Have a ball

Good positioning inside the ballpark, along with good luck can help you snag a foul

August 05, 2007|By Sirage Yassin | Sirage Yassin,Sun Reporter

It was Greg Chanski's lucky day.

The 30-year-old from Baltimore had been coming to Orioles games for 25 years and had never caught a foul ball.

A foul ball landing in your lap has more to do with chance than anything else, but positioning can increase your chances. Sitting in Section 52 on a sunny July day, he finally caught one, basket style, from a chopper off the bat of the Chicago White Sox's Jermaine Dye in the first inning.

"I was just telling my wife it'd be nice to catch one," Chanski said.

Sitting in the right section had a lot to do with it.

Over a period of nine consecutive games, The Sun tracked every foul ball hit by the Orioles and their opponents. There were 422 foul balls hit off 2,657 pitches, and 214 of those pitched balls(8 percent) made their way to the seats. Three sections -16, 52 and 252 - got the most.

In 2006, major league baseball averaged 50 foul balls a game throughout the regular season, according to the Elias Sports Bureau.

Kevin Jensen, an usher who has worked 41 years for the Orioles and patrols the area around Section 52, has seen thousands of foul balls hit at Camden Yards and, before that, at Memorial Stadium. When asked where he thought the hot spots to catch a foul were, he gave educated guesses.

"I'd say right behind the tarps on either side and right behind home plate," Jensen said.

Section 16 is only a few feet from the tarps down the right-field line. Section 52, down the left-field line, is closer to the visitors dugout but not far from the adjacent tarps. Section 252, however, is a small section on the club-suite level, at the midpoint of the left-field line, between the lower bowl of seats and the third deck. There are only 126 seats in the entire section.

Every major league team has dealt with fans injured by foul balls. Team officials say that despite precautions, accidents occur.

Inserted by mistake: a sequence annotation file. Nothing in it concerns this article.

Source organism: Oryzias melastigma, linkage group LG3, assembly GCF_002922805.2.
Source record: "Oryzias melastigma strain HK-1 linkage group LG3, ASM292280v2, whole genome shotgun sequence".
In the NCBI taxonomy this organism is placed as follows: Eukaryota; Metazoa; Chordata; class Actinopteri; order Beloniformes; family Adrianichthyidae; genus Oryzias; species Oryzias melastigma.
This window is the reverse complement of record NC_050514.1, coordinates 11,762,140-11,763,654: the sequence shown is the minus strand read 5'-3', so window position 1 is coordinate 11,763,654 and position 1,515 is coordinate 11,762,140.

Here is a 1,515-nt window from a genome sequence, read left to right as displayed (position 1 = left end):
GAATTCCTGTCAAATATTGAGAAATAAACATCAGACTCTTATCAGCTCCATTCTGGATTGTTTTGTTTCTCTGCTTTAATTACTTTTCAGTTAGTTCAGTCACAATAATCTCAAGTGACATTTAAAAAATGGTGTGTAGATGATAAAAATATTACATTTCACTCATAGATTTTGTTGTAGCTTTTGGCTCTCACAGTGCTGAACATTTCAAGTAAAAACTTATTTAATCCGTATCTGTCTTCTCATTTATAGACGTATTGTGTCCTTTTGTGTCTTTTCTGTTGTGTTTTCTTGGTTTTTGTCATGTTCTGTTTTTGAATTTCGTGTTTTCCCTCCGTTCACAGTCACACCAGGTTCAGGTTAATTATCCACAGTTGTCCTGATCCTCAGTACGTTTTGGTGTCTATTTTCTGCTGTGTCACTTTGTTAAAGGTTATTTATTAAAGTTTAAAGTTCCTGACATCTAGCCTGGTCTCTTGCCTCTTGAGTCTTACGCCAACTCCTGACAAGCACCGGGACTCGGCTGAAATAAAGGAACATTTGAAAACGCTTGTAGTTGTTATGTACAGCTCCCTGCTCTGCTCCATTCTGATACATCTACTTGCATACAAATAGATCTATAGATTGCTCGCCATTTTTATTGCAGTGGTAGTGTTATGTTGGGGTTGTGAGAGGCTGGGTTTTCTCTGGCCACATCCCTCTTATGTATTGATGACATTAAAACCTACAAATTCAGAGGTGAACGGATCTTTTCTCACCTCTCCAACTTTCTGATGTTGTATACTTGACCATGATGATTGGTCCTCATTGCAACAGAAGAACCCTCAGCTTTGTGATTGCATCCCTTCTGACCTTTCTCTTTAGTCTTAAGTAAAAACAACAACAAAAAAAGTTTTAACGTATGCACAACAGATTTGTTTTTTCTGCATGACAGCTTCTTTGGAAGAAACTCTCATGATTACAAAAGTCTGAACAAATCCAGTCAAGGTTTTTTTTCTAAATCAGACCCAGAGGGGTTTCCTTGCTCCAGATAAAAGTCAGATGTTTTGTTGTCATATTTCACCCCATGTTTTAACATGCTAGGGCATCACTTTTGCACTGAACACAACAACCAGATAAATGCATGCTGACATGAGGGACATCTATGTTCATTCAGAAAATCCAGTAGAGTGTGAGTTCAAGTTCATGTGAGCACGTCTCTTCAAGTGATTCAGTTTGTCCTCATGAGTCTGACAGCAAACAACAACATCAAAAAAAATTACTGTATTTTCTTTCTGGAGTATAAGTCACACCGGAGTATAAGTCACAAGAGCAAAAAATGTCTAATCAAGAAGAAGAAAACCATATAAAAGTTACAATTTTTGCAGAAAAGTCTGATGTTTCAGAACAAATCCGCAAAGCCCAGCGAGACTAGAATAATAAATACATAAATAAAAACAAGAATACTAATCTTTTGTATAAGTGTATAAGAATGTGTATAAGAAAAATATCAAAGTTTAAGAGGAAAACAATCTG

At the beginning of this season, the foul screen behind home plate at Camden Yards was expanded by 9 feet in height to 26 feet. The alteration was sparked when a foul ball by Jay Gibbons flew over the screen last September and hit his wife, Laura, in the ribs.

Orioles director of communications Greg Bader said that from the time fans enter the ballpark, they are given warnings about batted balls. The team plays a pre-game message on the JumboTron that encourages fans to be aware of foul balls. Bader said the Orioles' ushers and medical personnel are well trained and respond within seconds.

MLB tickets also state that the teams and the league are not liable for damages or personal injuries resulting from foul balls or errant bats flying into the stands.

Bader said you can always tell who wants a foul ball based on whether the fan has a glove.

"It's interesting to see how important catching a foul ball is to some fans," he said. "I'm sure everybody has that story where they've come close."

During a day game later in July, Section 52 was again put to the test. In the section sat the three generations of the Frick family - a grandfather, father and son.

"We thought it would be nice to take three generations to a ballgame," said the father, Shawn Frick, 37, a used-car salesman from Annapolis.

In the top of the third inning, Tampa Bay Devil Rays catcher Dioner Navarro sliced into the section a pitch from Steve Trachsel. Dane Frick, the grandfather, 64, fought for the ball with Jeff Seganos, 32, of Ansonia, Conn.

It is odd, and sometimes incomprehensible, how foul balls can bring people together. The oldest Frick, who is from Silver Spring and has lived the past 24 years in Australia, couldn't remember the last time he attended a baseball game. He had hoped, before the ball was snatched away from him, to give it to his 5-year-old grandson, Evan, whom he had just met that week.

"I stood up and dropped everything," Dane Frick said. "I think it bounced on the chair or the ground, and he [Seganos] got it. I was explaining to Evan, `We almost got it, but he was better than we were.' And then a guy in a white shirt said, `Give it to him.' And he did, he gave it to him right away."

Seganos said he never caught a foul ball before, either, but was happy to give it to Evan. The applause from the crowd assured him he made the right decision.


Baltimore Sun Articles
Please note the green-lined linked article text has been applied commercially without any involvement from our newsroom editors, reporters or any other editorial staff.